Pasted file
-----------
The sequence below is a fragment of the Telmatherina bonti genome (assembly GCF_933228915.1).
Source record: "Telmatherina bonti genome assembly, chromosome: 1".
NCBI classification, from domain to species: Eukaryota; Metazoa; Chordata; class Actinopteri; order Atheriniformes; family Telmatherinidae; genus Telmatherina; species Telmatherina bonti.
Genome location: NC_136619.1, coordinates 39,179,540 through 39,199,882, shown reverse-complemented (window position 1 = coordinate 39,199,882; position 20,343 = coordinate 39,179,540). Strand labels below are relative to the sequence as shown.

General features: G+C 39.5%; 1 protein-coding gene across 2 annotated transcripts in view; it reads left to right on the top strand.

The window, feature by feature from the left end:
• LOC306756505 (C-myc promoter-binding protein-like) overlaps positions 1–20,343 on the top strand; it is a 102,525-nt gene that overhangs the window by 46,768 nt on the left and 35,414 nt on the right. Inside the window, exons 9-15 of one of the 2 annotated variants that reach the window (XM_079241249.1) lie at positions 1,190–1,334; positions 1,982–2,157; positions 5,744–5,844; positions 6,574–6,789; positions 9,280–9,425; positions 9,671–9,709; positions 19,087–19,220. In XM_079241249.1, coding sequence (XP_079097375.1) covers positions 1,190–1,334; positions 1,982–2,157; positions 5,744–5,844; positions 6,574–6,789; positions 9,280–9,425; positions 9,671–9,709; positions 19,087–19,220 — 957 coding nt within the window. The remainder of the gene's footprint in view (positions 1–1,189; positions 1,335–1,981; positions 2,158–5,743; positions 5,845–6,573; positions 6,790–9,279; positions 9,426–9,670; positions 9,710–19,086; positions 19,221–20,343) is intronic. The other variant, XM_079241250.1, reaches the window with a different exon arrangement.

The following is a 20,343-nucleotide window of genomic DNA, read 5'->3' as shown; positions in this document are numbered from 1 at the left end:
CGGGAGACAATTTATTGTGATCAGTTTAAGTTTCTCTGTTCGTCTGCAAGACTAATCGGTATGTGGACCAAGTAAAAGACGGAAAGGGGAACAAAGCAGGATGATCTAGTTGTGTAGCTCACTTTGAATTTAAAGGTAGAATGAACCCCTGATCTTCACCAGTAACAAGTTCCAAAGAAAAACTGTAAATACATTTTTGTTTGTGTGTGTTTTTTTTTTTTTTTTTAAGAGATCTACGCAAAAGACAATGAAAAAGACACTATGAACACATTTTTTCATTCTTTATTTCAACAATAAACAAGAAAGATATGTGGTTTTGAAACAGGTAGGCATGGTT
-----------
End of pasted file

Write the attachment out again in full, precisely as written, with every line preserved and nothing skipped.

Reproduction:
The sequence below is a fragment of the Telmatherina bonti genome (assembly GCF_933228915.1).
Source record: "Telmatherina bonti genome assembly, chromosome: 1".
NCBI classification, from domain to species: Eukaryota; Metazoa; Chordata; class Actinopteri; order Atheriniformes; family Telmatherinidae; genus Telmatherina; species Telmatherina bonti.
Genome location: NC_136619.1, coordinates 39,179,540 through 39,199,882, shown reverse-complemented (window position 1 = coordinate 39,199,882; position 20,343 = coordinate 39,179,540). Strand labels below are relative to the sequence as shown.

General features: G+C 39.5%; 1 protein-coding gene across 2 annotated transcripts in view; it reads left to right on the top strand.

The window, feature by feature from the left end:
• LOC306756505 (C-myc promoter-binding protein-like) overlaps positions 1–20,343 on the top strand; it is a 102,525-nt gene that overhangs the window by 46,768 nt on the left and 35,414 nt on the right. Inside the window, exons 9-15 of one of the 2 annotated variants that reach the window (XM_079241249.1) lie at positions 1,190–1,334; positions 1,982–2,157; positions 5,744–5,844; positions 6,574–6,789; positions 9,280–9,425; positions 9,671–9,709; positions 19,087–19,220. In XM_079241249.1, coding sequence (XP_079097375.1) covers positions 1,190–1,334; positions 1,982–2,157; positions 5,744–5,844; positions 6,574–6,789; positions 9,280–9,425; positions 9,671–9,709; positions 19,087–19,220 — 957 coding nt within the window. The remainder of the gene's footprint in view (positions 1–1,189; positions 1,335–1,981; positions 2,158–5,743; positions 5,845–6,573; positions 6,790–9,279; positions 9,426–9,670; positions 9,710–19,086; positions 19,221–20,343) is intronic. The other variant, XM_079241250.1, reaches the window with a different exon arrangement.

The following is a 20,343-nucleotide window of genomic DNA, read 5'->3' as shown; positions in this document are numbered from 1 at the left end:
CGGGAGACAATTTATTGTGATCAGTTTAAGTTTCTCTGTTCGTCTGCAAGACTAATCGGTATGTGGACCAAGTAAAAGACGGAAAGGGGAACAAAGCAGGATGATCTAGTTGTGTAGCTCACTTTGAATTTAAAGGTAGAATGAACCCCTGATCTTCACCAGTAACAAGTTCCAAAGAAAAACTGTAAATACATTTTTGTTTGTGTGTGTTTTTTTTTTTTTTTTTAAGAGATCTACGCAAAAGACAATGAAAAAGACACTATGAACACATTTTTTCATTCTTTATTTCAACAATAAACAAGAAAGATATGTGGTTTTGAAACAGGTAGGCATGGTT